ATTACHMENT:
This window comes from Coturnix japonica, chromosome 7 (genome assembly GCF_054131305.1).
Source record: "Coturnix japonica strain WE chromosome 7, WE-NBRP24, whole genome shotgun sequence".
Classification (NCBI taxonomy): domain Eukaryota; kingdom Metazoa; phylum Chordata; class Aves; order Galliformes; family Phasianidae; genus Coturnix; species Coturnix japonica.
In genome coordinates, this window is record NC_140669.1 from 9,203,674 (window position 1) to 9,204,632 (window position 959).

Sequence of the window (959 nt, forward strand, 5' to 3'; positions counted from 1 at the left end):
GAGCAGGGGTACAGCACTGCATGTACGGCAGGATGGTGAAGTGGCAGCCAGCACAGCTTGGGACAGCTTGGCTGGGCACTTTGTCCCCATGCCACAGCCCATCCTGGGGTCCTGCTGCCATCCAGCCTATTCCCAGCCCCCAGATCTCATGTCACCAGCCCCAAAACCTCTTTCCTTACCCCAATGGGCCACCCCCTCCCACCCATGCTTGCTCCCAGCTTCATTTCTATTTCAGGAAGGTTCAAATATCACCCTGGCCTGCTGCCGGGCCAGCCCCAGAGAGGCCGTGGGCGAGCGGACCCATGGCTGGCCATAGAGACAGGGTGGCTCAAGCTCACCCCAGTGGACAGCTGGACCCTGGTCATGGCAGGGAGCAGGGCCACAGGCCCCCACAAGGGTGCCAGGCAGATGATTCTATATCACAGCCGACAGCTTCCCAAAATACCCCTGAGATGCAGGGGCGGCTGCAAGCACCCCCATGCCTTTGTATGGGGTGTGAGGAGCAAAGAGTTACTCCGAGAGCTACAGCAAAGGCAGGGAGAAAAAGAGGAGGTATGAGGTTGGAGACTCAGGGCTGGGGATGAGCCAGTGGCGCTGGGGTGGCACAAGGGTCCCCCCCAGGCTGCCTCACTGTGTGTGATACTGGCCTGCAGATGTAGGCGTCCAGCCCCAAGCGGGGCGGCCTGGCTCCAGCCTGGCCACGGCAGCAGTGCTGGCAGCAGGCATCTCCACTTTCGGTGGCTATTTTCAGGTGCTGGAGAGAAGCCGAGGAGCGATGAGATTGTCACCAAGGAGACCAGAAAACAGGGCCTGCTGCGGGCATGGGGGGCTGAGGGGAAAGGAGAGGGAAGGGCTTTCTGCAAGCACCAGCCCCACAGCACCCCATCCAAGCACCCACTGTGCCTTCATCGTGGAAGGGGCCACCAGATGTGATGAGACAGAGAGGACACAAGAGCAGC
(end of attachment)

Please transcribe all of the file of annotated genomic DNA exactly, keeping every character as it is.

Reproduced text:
This window comes from Coturnix japonica, chromosome 7 (genome assembly GCF_054131305.1).
Source record: "Coturnix japonica strain WE chromosome 7, WE-NBRP24, whole genome shotgun sequence".
Classification (NCBI taxonomy): domain Eukaryota; kingdom Metazoa; phylum Chordata; class Aves; order Galliformes; family Phasianidae; genus Coturnix; species Coturnix japonica.
In genome coordinates, this window is record NC_140669.1 from 9,203,674 (window position 1) to 9,204,632 (window position 959).

Sequence of the window (959 nt, forward strand, 5' to 3'; positions counted from 1 at the left end):
GAGCAGGGGTACAGCACTGCATGTACGGCAGGATGGTGAAGTGGCAGCCAGCACAGCTTGGGACAGCTTGGCTGGGCACTTTGTCCCCATGCCACAGCCCATCCTGGGGTCCTGCTGCCATCCAGCCTATTCCCAGCCCCCAGATCTCATGTCACCAGCCCCAAAACCTCTTTCCTTACCCCAATGGGCCACCCCCTCCCACCCATGCTTGCTCCCAGCTTCATTTCTATTTCAGGAAGGTTCAAATATCACCCTGGCCTGCTGCCGGGCCAGCCCCAGAGAGGCCGTGGGCGAGCGGACCCATGGCTGGCCATAGAGACAGGGTGGCTCAAGCTCACCCCAGTGGACAGCTGGACCCTGGTCATGGCAGGGAGCAGGGCCACAGGCCCCCACAAGGGTGCCAGGCAGATGATTCTATATCACAGCCGACAGCTTCCCAAAATACCCCTGAGATGCAGGGGCGGCTGCAAGCACCCCCATGCCTTTGTATGGGGTGTGAGGAGCAAAGAGTTACTCCGAGAGCTACAGCAAAGGCAGGGAGAAAAAGAGGAGGTATGAGGTTGGAGACTCAGGGCTGGGGATGAGCCAGTGGCGCTGGGGTGGCACAAGGGTCCCCCCCAGGCTGCCTCACTGTGTGTGATACTGGCCTGCAGATGTAGGCGTCCAGCCCCAAGCGGGGCGGCCTGGCTCCAGCCTGGCCACGGCAGCAGTGCTGGCAGCAGGCATCTCCACTTTCGGTGGCTATTTTCAGGTGCTGGAGAGAAGCCGAGGAGCGATGAGATTGTCACCAAGGAGACCAGAAAACAGGGCCTGCTGCGGGCATGGGGGGCTGAGGGGAAAGGAGAGGGAAGGGCTTTCTGCAAGCACCAGCCCCACAGCACCCCATCCAAGCACCCACTGTGCCTTCATCGTGGAAGGGGCCACCAGATGTGATGAGACAGAGAGGACACAAGAGCAGC